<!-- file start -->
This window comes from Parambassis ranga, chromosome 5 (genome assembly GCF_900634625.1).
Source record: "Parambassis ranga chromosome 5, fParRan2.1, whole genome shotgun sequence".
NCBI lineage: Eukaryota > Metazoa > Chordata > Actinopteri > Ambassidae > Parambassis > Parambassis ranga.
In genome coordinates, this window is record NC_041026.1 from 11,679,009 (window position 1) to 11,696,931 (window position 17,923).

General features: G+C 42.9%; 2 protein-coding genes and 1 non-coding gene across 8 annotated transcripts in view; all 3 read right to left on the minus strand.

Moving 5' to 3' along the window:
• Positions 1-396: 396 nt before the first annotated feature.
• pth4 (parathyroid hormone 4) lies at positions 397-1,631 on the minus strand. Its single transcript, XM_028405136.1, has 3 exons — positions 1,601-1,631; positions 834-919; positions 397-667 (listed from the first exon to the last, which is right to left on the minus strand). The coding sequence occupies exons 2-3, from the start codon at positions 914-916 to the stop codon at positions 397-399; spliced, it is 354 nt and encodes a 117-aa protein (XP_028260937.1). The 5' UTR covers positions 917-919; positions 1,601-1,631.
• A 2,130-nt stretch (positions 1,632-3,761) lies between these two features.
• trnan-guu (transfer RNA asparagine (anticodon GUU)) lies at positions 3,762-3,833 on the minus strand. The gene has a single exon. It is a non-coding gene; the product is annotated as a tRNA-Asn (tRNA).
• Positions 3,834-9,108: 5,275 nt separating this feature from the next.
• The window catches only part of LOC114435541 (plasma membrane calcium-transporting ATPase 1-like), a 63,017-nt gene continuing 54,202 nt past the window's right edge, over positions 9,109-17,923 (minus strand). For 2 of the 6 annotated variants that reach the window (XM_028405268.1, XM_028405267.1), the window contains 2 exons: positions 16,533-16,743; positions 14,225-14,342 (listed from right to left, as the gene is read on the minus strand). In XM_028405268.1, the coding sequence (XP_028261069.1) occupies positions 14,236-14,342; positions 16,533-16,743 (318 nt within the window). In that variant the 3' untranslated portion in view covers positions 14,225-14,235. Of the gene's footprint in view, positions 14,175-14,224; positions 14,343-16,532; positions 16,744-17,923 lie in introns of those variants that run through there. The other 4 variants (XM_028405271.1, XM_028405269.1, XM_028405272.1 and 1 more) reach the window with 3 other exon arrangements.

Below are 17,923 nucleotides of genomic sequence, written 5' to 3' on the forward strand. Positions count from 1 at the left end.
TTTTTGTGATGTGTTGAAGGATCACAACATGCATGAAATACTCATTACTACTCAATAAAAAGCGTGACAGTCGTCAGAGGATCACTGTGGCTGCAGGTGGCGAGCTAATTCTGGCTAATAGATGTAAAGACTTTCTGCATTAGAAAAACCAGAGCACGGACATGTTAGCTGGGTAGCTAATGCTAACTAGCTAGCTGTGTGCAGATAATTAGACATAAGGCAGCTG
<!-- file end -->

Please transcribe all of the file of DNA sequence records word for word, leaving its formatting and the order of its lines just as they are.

This window comes from Parambassis ranga, chromosome 5 (genome assembly GCF_900634625.1).
Source record: "Parambassis ranga chromosome 5, fParRan2.1, whole genome shotgun sequence".
NCBI lineage: Eukaryota > Metazoa > Chordata > Actinopteri > Ambassidae > Parambassis > Parambassis ranga.
In genome coordinates, this window is record NC_041026.1 from 11,679,009 (window position 1) to 11,696,931 (window position 17,923).

General features: G+C 42.9%; 2 protein-coding genes and 1 non-coding gene across 8 annotated transcripts in view; all 3 read right to left on the minus strand.

Moving 5' to 3' along the window:
• Positions 1-396: 396 nt before the first annotated feature.
• pth4 (parathyroid hormone 4) lies at positions 397-1,631 on the minus strand. Its single transcript, XM_028405136.1, has 3 exons — positions 1,601-1,631; positions 834-919; positions 397-667 (listed from the first exon to the last, which is right to left on the minus strand). The coding sequence occupies exons 2-3, from the start codon at positions 914-916 to the stop codon at positions 397-399; spliced, it is 354 nt and encodes a 117-aa protein (XP_028260937.1). The 5' UTR covers positions 917-919; positions 1,601-1,631.
• A 2,130-nt stretch (positions 1,632-3,761) lies between these two features.
• trnan-guu (transfer RNA asparagine (anticodon GUU)) lies at positions 3,762-3,833 on the minus strand. The gene has a single exon. It is a non-coding gene; the product is annotated as a tRNA-Asn (tRNA).
• Positions 3,834-9,108: 5,275 nt separating this feature from the next.
• The window catches only part of LOC114435541 (plasma membrane calcium-transporting ATPase 1-like), a 63,017-nt gene continuing 54,202 nt past the window's right edge, over positions 9,109-17,923 (minus strand). For 2 of the 6 annotated variants that reach the window (XM_028405268.1, XM_028405267.1), the window contains 2 exons: positions 16,533-16,743; positions 14,225-14,342 (listed from right to left, as the gene is read on the minus strand). In XM_028405268.1, the coding sequence (XP_028261069.1) occupies positions 14,236-14,342; positions 16,533-16,743 (318 nt within the window). In that variant the 3' untranslated portion in view covers positions 14,225-14,235. Of the gene's footprint in view, positions 14,175-14,224; positions 14,343-16,532; positions 16,744-17,923 lie in introns of those variants that run through there. The other 4 variants (XM_028405271.1, XM_028405269.1, XM_028405272.1 and 1 more) reach the window with 3 other exon arrangements.

Below are 17,923 nucleotides of genomic sequence, written 5' to 3' on the forward strand. Positions count from 1 at the left end.
TTTTTGTGATGTGTTGAAGGATCACAACATGCATGAAATACTCATTACTACTCAATAAAAAGCGTGACAGTCGTCAGAGGATCACTGTGGCTGCAGGTGGCGAGCTAATTCTGGCTAATAGATGTAAAGACTTTCTGCATTAGAAAAACCAGAGCACGGACATGTTAGCTGGGTAGCTAATGCTAACTAGCTAGCTGTGTGCAGATAATTAGACATAAGGCAGCTG